Examining the Impact of the COVID-19 Pandemic on Patient Portal Use


A JAMA Network Open study dives into how the utilization of a digital patient portal changed during the COVID-19 pandemic, while also exploring ways that multimorbidity and socioeconomic disparities affected those statistics.

Image Credit: Adobe Stock Images/Woravut.com

Image Credit: Adobe Stock Images/Woravut.com

Many would agree that the COVID-19 pandemic revolutionized the future of healthcare, which, although being a heavy proclamation, is supported by a mountain of evidence. Healthcare has gone digital, as seen by the use of telehealth and patient portals, which allows individuals to access their health data at any time, assuming that one has internet connection.

This effort of providing accessible health data dates back to the 21st Century Cure Act that was signed into law in December 2016, so even before the start of pandemic, there was an urge to expand portal use, especially among members of the more vulnerable populations, such as older adults and those with comorbidities.

A cohort study published in JAMA Network Open1 examined portal use during the 2019-2022 timeframe, electing to use data from the COVID-19 & Chronic Conditions (C3) study, which is an ongoing, longitudinal, telephone-based survey of participants who have various chronic conditions that would put them at higher risk for contracting the SARS-CoV-2 infection. These participants were middle-aged and older-adult primary care individuals who already had an active portal account.

Specifically, the C3 study was meant to report on patients’ health and lifestyle behaviors, health services use, their psychosocial characteristics, belief and actions pertaining to COVID-19, and their mental and physical health. The Patient Reported Outcomes Measurement Information Service instruments also measured anxiety and depression. When it came to each scale, the investigators calculated a raw score, which was then converted into corresponding T-scores and categorized using the various severity thresholds:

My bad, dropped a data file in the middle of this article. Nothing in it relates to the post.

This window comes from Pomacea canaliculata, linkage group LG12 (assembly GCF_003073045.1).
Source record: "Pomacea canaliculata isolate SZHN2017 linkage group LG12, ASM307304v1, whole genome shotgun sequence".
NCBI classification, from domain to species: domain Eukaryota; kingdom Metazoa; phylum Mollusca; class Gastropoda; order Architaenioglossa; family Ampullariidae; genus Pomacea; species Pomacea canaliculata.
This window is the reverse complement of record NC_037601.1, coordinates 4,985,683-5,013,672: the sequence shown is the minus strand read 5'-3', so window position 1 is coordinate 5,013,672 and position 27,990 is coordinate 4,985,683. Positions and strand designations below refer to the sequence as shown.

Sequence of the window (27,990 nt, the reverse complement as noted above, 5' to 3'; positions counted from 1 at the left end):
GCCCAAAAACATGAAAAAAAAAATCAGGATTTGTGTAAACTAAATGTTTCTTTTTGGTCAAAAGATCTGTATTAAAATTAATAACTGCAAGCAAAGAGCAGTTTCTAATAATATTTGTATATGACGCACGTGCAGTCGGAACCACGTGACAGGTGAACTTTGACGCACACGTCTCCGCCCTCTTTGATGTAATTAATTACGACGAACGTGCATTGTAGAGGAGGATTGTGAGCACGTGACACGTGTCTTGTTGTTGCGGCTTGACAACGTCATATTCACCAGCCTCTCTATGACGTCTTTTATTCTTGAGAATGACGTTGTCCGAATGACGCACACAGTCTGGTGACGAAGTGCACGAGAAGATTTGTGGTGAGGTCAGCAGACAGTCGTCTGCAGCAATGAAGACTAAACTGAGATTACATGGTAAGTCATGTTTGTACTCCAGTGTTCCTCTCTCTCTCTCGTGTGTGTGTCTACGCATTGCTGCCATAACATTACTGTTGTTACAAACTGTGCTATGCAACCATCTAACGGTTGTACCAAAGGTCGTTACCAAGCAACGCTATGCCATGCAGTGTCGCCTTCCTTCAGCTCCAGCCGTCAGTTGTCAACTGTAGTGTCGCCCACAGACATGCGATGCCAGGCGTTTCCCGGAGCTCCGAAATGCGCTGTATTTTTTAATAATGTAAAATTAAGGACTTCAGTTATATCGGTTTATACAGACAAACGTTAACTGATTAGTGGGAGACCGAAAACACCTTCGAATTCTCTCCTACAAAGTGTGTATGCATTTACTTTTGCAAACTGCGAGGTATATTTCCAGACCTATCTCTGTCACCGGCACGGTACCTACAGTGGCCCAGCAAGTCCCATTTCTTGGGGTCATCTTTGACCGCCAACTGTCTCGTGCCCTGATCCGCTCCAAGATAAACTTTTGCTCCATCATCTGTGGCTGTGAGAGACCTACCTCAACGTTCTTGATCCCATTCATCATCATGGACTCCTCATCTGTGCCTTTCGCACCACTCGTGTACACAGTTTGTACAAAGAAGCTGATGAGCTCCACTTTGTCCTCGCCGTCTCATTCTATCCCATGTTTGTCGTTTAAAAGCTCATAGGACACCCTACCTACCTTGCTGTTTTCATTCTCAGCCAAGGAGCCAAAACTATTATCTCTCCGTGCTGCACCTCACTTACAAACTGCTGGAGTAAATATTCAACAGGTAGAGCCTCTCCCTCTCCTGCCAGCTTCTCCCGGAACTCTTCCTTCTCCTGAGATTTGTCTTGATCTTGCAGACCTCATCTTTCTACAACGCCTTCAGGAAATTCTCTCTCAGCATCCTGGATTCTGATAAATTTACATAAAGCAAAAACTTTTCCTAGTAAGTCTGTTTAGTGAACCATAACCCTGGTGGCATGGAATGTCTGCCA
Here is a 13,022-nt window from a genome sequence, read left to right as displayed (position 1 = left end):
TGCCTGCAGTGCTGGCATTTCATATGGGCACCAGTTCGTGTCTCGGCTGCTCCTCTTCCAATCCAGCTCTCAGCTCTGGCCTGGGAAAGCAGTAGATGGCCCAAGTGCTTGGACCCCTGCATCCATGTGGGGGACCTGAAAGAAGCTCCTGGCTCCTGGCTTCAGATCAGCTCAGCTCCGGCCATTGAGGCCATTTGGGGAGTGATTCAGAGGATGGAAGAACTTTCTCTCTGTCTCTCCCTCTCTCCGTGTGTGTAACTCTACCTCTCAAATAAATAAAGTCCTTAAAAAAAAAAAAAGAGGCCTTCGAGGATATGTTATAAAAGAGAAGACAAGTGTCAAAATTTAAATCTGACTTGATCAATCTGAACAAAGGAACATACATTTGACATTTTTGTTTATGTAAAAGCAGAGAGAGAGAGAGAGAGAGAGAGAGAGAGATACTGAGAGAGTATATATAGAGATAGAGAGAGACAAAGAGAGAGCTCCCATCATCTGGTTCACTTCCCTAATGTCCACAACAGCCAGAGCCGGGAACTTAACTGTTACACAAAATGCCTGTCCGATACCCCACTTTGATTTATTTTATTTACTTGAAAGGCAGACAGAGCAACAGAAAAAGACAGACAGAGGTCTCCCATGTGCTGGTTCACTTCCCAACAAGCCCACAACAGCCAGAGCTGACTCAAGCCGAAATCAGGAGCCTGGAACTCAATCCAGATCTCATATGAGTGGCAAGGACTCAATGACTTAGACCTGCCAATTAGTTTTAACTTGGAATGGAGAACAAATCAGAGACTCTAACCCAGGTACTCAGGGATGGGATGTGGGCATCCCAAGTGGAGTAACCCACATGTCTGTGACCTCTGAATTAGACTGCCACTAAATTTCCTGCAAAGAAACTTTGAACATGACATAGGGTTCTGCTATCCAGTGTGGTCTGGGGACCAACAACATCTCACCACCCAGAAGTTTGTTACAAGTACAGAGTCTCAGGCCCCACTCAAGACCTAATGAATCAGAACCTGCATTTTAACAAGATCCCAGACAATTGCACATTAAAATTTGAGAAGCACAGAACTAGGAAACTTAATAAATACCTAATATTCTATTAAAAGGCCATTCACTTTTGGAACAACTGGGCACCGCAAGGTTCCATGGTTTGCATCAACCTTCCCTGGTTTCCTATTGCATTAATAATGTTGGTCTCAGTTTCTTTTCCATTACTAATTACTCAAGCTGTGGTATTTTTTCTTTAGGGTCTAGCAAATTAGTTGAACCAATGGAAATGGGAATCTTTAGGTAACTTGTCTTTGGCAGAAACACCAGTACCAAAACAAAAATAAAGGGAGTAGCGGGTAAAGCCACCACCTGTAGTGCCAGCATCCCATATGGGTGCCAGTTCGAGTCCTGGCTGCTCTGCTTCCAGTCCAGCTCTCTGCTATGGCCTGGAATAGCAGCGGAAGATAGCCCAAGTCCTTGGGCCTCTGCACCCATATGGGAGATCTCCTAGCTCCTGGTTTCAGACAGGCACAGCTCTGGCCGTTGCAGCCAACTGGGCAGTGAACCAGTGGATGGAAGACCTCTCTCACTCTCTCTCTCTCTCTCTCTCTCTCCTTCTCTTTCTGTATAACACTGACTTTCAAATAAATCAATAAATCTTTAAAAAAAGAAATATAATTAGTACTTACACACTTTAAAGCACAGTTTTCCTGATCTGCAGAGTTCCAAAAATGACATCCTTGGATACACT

1. None (T-score <55)
  2. Mild (T-score in the 55.0-59.9 range)
  3. Moderate (T-score in the 60.0-69.9 range)
  4. Severe (T-score ≥70)

Other information regarding the patients were also collected via interviews, such as demographic characteristics (ie, age, sex, self-reported race and ethnicity), socioeconomic status (including household income, number of family members in household, education level, employment status, and health insurance), self-reported chronic conditions, and one question on their overall health (rated as excellent, very good, good, fair, or poor). Race and ethnicity were broken down as Hispanic or Latinx, non-Hispanic Black, non-Hispanic White, and other (including Asian, Native American or Alaskan Native, and other self-reported races).

There were a total of 718 C3 study participants, with data on portal use only available for 536 of them, who were included in the analysis. Out of those 536 participants (mean [SD] age, 66.7 [12.0] years), 336 [62.7%] were female, 44 (8.2%) were Hispanic or Latinx, 142 (26.5%) were non-Hispanic Black, 322 (60.1%) were non-Hispanic White, and 20 individuals (3.7%) identified themselves as of another race, whether that be Asian, Native American or Alaskan Native, or a self-reported other race.

Portal login activity was higher during the three years of the COVID-19 pandemic compared with the 2019 baseline. Higher portal login activity was associated with sufficient health literacy (incidence rate ratio [IRR], 1.51; 95% CI, 1.18-1.94) and multimorbidity (IRR, 1.38; 95% CI, 1.17-1.64), while there was a correlation between lower portal activity and older age (≥70 years: IRR, 0.69; 95% CI, 0.55-0.85) and female gender (IRR, 0.77; 95% CI, 0.66-0.91).

When compared alongside non-Hispanic White patients, there was lower portal activity among Hispanic or Latinx patients (IRR, 0.66; 95% CI, 0.49-0.89), non-Hispanic Black patients (IRR, 0.68; 95% CI, 0.56-0.83), and patients who identified as other race (IRR, 0.42; 95% CI, 0.28-0.64).

The study authors concluded that “Although this study was focused on sociodemographic disparities of portal activity among patients with an active portal account, it is important to consider existing and shifting disparities among individuals who have never used the portal and addressing possible barriers in portal adoption.

“Furthermore, as telehealth and digital health tools continue to be an integral part of healthcare systems, future research would benefit from evaluating and optimizing digital literacy challenges as a potential barrier to portal adoption and use, as well as optimizing access to reliable internet or broadband services, particularly for communities that have historically had poor digital access due to limitations in neighborhood infrastructure.”


1. Yoon E, Hur S, Opsasnick L, et al. Disparities in Patient Portal Use Among Adults With Chronic Conditions. JAMA Netw Open. 2024;7(2):e240680. doi:10.1001/jamanetworkopen.2024.0680

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